On Conan Doyle: Or, the Whole Art of Storytelling by Michael Dirda (Princeton University Press)
Detecting Women: Gender and the Hollywood Detective Film by Philippa Gates (SUNY Press)
Scripting Hitchcock: Psycho, The Birds and Marnie by Walter Raubicheck and Walter Srebnick (University of Illinois Press)


"Marley’s Revolution" – Alfred Hitchcock Mystery Magazine by John C. Boland (Dell Magazines)
"Tomorrow’s Dead" – Ellery Queen Mystery Magazine by David Dean (Dell Magazines)
"The Adakian Eagle" – Down These Strange Streets by Bradley Denton (Penguin Group USA – Ace Books)
"Lord John and the Plague of Zombies" – Down These Strange Streets by Diana Gabaldon (Penguin Group USA – Ace Books)
"The Case of Death and Honey" – A Study in Sherlock by Neil Gaiman (Random House Publishing Group – Bantam Books)
"The Man Who Took His Hat Off to the Driver of the Train" – Ellery Queen Mystery Magazine by Peter Turnbull (Dell Magazines)


Horton Halfpott by Tom Angleberger (Abrams – Amulet Books)
It Happened on a Train by Mac Barnett (Simon & Schuster Books for Young Readers)
Vanished by Sheela Chari (Disney Book Group – Disney Hyperion)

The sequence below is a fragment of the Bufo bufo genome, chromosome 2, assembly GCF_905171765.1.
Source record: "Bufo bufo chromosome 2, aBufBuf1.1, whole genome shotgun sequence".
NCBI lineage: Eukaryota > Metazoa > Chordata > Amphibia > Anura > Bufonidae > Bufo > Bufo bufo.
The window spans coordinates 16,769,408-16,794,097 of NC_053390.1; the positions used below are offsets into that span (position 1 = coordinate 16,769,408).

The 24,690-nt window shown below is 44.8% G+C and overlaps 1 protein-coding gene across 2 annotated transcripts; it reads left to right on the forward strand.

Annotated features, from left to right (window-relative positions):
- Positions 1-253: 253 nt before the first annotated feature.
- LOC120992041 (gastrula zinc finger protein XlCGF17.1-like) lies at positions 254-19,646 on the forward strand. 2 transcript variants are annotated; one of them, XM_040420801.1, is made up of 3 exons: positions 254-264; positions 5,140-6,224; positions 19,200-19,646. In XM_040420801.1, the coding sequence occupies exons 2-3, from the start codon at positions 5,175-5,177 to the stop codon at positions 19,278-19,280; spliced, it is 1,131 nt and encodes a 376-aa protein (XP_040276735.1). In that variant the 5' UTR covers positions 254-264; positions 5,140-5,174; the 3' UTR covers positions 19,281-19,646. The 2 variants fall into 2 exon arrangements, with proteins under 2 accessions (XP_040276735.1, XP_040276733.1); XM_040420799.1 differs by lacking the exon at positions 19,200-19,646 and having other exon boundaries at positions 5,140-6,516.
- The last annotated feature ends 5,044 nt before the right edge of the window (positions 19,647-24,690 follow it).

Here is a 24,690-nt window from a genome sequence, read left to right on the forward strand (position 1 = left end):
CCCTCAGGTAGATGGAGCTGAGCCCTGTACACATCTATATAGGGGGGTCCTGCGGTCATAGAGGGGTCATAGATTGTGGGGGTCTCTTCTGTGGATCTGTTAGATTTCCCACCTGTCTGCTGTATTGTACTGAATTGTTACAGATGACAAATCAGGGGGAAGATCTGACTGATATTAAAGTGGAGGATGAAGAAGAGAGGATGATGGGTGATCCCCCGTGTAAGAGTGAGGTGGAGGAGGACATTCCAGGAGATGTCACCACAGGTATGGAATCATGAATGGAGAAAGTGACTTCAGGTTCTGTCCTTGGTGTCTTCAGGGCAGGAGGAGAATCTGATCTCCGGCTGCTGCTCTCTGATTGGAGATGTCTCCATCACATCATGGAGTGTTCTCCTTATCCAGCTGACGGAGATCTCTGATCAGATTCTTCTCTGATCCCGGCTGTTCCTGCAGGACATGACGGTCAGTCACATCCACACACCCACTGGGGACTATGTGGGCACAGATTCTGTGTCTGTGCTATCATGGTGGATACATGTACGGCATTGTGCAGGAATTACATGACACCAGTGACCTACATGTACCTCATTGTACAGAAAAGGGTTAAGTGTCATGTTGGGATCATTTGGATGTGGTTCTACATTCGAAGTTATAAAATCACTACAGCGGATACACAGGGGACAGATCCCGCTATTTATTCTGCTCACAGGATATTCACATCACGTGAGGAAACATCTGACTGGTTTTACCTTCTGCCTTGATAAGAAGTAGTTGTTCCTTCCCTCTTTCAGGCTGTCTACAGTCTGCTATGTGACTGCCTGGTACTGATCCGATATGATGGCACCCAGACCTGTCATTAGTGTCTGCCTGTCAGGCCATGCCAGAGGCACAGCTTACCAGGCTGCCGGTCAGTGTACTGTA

Icefall by Matthew J. Kirby (Scholastic Press)
The Wizard of Dark Street by Shawn Thomas Odyssey (Egmont USA)


Shelter by Harlan Coben (Penguin Young Readers Group – G.P. Putnam’s Sons)
The Name of the Star by Maureen Johnson (Penguin Young Readers Group – G.P. Putnam’s Sons)
The Silence of Murder by Dandi Daley Mackall (Random House Children’s Books – Knopf BFYR)
The Girl is Murder by Kathryn Miller Haines (Macmillan Children’s Publishing Group – Roaring Creek Press)
Kill You Last by Todd Strasser (Egmont USA)


Sherlock Holmes and the Adventure of the Suicide Club by Jeffrey Hatcher (Arizona Theatre Company, Phoenix, AZ)
The Game’s Afoot by Ken Ludwig (Cleveland Playhouse, Cleveland, OH)


"Innocence" – Blue Bloods, Teleplay by Siobhan Byrne O’Connor (CBS Productions)
"The Life Inside" – Justified, Teleplay by Benjamin Cavell(FX Productions and Sony Pictures Television)
"Part 1" – Whitechapel, Teleplay by Ben Court & Caroline Ip (BBC America)
"Pilot" – Homeland, Teleplay by Alex Gansa, Howard Gordon & Gideon Raff (Showtime)
"Mask" – Law & Order: SVU, Teleplay by Speed Weed (Wolf Films/Universal Media Studios)


"A Good Man of Business" – Ellery Queen Mystery Magazine by David Ingram (Dell Magazines)


Martha Grimes


M is for Mystery Bookstore, San Mateo, CA
Molly Weston, Meritorious Mysteries